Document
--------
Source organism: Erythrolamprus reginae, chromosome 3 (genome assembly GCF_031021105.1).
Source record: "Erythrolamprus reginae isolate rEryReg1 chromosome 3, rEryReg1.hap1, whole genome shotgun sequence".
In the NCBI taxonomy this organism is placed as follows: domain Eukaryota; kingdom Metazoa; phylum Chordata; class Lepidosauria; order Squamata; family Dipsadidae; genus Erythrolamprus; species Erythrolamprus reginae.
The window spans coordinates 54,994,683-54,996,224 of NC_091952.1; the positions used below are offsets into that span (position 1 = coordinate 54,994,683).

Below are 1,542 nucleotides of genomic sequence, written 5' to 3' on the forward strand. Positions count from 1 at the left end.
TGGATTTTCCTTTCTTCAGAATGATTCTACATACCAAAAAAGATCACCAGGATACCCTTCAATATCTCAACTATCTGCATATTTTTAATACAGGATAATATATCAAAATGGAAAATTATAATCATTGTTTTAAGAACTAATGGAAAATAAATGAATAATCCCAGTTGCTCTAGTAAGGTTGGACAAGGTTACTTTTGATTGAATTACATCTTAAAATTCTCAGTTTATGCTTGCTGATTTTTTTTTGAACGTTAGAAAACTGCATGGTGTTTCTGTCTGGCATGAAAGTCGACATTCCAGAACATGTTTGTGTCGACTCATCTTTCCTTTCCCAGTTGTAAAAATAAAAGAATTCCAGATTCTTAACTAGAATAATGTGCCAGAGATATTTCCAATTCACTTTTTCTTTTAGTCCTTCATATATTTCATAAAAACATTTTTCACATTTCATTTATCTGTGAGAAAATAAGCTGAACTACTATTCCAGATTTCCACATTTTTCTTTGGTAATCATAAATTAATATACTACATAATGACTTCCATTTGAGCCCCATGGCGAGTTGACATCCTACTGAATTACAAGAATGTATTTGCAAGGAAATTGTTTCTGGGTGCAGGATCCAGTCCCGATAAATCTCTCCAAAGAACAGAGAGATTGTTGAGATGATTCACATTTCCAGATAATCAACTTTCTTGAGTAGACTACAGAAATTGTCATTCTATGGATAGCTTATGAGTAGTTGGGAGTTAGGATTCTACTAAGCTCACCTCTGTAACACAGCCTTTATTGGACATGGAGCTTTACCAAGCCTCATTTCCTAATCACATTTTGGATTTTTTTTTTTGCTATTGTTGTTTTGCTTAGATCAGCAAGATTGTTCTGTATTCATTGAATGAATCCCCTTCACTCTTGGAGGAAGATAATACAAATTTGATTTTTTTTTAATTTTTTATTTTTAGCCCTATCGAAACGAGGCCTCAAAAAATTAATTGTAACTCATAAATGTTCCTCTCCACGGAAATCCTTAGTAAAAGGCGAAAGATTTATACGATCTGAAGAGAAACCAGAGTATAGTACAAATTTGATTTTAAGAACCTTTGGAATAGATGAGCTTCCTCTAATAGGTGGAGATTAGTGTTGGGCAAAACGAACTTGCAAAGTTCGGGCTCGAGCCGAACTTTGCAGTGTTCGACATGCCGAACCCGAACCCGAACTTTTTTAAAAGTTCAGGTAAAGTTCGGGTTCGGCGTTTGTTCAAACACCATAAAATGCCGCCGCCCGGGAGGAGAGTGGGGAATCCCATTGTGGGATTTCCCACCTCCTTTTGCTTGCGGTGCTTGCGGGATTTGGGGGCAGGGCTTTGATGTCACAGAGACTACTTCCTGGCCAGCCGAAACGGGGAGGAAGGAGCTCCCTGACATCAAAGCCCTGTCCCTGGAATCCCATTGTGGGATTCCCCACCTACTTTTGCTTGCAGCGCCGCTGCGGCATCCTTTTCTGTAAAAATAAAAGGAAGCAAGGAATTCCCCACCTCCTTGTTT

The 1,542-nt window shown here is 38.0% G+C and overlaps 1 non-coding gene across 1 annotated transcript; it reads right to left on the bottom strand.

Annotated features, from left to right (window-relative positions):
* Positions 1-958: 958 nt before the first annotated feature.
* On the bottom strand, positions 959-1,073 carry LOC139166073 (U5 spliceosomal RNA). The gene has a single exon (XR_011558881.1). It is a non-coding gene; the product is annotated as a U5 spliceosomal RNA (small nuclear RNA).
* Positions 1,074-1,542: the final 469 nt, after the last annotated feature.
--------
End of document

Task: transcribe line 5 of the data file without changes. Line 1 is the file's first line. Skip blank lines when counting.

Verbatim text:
Below are 1,542 nucleotides of genomic sequence, written 5' to 3' on the forward strand. Positions count from 1 at the left end.